Today’s guest post is by Kelly Schmidt, mom to Nathaniel, and Ph.D. candidate in a developmental psychology program. For Kelly’s full bio, see the bottom of her post.
When Kevin and I were married 10 years ago, we understood that there were no assurances that we would have a child because I have an endocrine disorder that causes fertility problems. Nobody was more surprised or excited than us when we learned 2 months after our wedding that we were expecting. I chose the name “Nathaniel” very deliberately because it means “Gift from God”.
Nathaniel has a BIG personality. His smile is high wattage, his giggle is contagious. He is scary-smart and has an amazing memory. Sometimes he is so thoughtful and concerned about others, he takes my breath away. He has a very strong faith and knows more about the Bible than many adults. He loves sports (especially basketball), Legos, video games (much to my dismay), and reading (which makes me proud), and his brother Joel. He likes to draw cartoons, help make pancakes and cookies, and talks about Pokemon and Mario Bros. endlessly. He is 110% boy.
Nathaniel also has behavioral and psychiatric disorders. The behavior disorder is called Attention-Deficit Hyperactivity Disorder, also known as ADHD. The psychiatrist calls his psychiatric disorder a “Neurodevelopmental Disorder” but since insurance companies don’t reimburse for treatment of that, she calls it “Mood Disorder Not Otherwise Specified (NOS)” for billing purposes. He has some features of bipolar disorder, oppositional defiant disorder, anxiety disorder, and even Aspergers syndrome. He doesn’t meet clinical criteria for any of those disorders, however, because he is typically not symptomatic anywhere else but at home.
I had to pay for summer tutoring all through grade school even though Marie was in special education. Marie requires much repetition to maintain where she is in a particular subject. Remembering and recalling information are part of her difficulties.
To help Marie not feel ostracized from the family, I incorporated a study program for all five of my children throughout the summer. For about an hour, five days most weeks, the children worked on academics. This time did not include when I would read to the children or when the other children would read on their own. I allowed the children to choose morning or afternoon as the time to work, and then kept it the same throughout the summer. They chose mornings as they were early birds and their friends were not.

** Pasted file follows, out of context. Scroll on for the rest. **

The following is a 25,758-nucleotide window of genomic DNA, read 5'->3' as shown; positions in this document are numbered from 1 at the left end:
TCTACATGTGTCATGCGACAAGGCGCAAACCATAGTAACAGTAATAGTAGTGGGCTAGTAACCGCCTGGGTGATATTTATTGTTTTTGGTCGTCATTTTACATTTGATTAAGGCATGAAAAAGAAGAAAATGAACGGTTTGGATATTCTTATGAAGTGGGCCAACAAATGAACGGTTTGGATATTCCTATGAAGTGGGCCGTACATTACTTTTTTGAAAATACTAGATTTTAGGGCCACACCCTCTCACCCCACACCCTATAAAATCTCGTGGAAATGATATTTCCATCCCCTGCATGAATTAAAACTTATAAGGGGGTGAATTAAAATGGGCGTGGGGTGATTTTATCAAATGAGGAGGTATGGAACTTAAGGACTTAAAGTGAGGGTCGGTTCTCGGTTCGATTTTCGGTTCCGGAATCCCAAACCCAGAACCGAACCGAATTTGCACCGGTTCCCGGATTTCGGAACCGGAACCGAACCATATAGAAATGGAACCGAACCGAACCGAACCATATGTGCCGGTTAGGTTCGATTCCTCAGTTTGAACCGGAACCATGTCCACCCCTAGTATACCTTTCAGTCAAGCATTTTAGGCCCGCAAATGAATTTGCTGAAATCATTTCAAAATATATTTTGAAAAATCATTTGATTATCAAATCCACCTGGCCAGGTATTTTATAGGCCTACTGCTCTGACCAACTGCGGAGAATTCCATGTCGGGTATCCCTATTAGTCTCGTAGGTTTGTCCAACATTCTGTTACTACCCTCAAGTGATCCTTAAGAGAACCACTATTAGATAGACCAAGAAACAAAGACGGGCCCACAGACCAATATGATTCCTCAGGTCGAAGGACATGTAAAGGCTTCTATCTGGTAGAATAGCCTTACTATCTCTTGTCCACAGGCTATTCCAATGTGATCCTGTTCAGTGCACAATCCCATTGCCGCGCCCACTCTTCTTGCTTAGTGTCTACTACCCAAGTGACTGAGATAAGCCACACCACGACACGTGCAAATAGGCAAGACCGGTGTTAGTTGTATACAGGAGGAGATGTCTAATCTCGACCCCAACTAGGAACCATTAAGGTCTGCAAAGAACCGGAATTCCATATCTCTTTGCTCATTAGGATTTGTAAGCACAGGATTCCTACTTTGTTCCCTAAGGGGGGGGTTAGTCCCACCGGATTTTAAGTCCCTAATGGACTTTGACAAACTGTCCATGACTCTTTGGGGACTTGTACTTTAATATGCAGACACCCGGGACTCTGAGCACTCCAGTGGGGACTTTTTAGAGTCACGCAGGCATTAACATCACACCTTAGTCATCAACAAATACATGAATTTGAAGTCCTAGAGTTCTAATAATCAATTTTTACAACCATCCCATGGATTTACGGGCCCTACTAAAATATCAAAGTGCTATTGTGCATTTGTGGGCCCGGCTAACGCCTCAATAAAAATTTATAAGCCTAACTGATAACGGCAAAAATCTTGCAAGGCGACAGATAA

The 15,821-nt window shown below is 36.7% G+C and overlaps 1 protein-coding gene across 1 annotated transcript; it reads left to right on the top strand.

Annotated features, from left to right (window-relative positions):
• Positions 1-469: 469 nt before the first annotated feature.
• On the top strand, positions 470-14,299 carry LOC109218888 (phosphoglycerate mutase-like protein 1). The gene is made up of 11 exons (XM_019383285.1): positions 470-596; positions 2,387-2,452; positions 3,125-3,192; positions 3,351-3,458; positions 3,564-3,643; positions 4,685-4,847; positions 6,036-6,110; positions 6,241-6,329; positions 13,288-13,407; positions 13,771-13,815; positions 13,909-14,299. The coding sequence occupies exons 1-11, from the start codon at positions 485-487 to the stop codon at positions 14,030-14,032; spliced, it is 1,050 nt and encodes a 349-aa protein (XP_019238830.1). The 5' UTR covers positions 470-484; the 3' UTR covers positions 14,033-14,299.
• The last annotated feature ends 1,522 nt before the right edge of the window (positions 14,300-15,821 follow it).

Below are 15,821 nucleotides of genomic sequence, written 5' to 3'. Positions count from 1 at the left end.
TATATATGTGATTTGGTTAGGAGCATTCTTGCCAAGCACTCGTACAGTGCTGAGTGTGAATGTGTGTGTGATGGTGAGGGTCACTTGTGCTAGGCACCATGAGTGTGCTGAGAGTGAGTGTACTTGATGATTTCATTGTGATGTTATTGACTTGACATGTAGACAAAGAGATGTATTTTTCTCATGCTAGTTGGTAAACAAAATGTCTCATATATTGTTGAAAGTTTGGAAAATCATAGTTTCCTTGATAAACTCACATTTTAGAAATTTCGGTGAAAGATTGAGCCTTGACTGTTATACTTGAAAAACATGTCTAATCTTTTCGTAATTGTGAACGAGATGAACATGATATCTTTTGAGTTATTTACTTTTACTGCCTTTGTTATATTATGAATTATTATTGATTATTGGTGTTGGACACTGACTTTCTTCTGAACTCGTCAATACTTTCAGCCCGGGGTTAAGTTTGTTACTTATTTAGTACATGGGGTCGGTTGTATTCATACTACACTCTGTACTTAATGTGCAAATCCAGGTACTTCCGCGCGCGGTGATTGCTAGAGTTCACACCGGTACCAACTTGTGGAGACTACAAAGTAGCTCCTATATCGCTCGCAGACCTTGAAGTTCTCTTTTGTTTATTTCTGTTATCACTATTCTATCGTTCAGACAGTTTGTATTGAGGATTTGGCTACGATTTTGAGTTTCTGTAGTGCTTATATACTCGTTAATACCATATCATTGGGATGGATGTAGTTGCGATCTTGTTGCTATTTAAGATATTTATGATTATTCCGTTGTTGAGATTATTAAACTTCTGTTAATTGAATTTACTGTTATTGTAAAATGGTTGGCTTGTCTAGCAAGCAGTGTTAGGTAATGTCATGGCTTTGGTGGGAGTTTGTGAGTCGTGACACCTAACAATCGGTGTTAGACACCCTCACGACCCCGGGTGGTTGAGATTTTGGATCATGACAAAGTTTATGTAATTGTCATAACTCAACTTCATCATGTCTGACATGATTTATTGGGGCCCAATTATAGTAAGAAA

Each child had a notebook and would work on grade level math and English [spelling/writing skills] with me. I’d be the one who spent the hours reading, checking, and writing comments on their pages. If they made mathematical errors, they needed to redo the problem. Grade-level misspellings in their essays required repetition of correct spellings. Then they just had to choose fancy stickers—after they read my comments—to place on their notebooks.
Marie worked with a tutor about three times per week. When she worked with the tutor, Marie did not do my notebook work. I ask the tutor to review grade-level math especially and science/social studies with Marie. I usually focused on reading and writing with the children.
Marie worked better with the tutor. She wouldn’t fight as much about doing the work. And she always wanted to know what her brother and sisters did while she was being tutored. Hence the need for me to work with her siblings while Marie was being tutored.
Now that Marie’s a part of the high school special education program, she is entitled to free tutoring, one on one, with a special education teacher about three times a week for a few hours with no homework involved. So far, so good.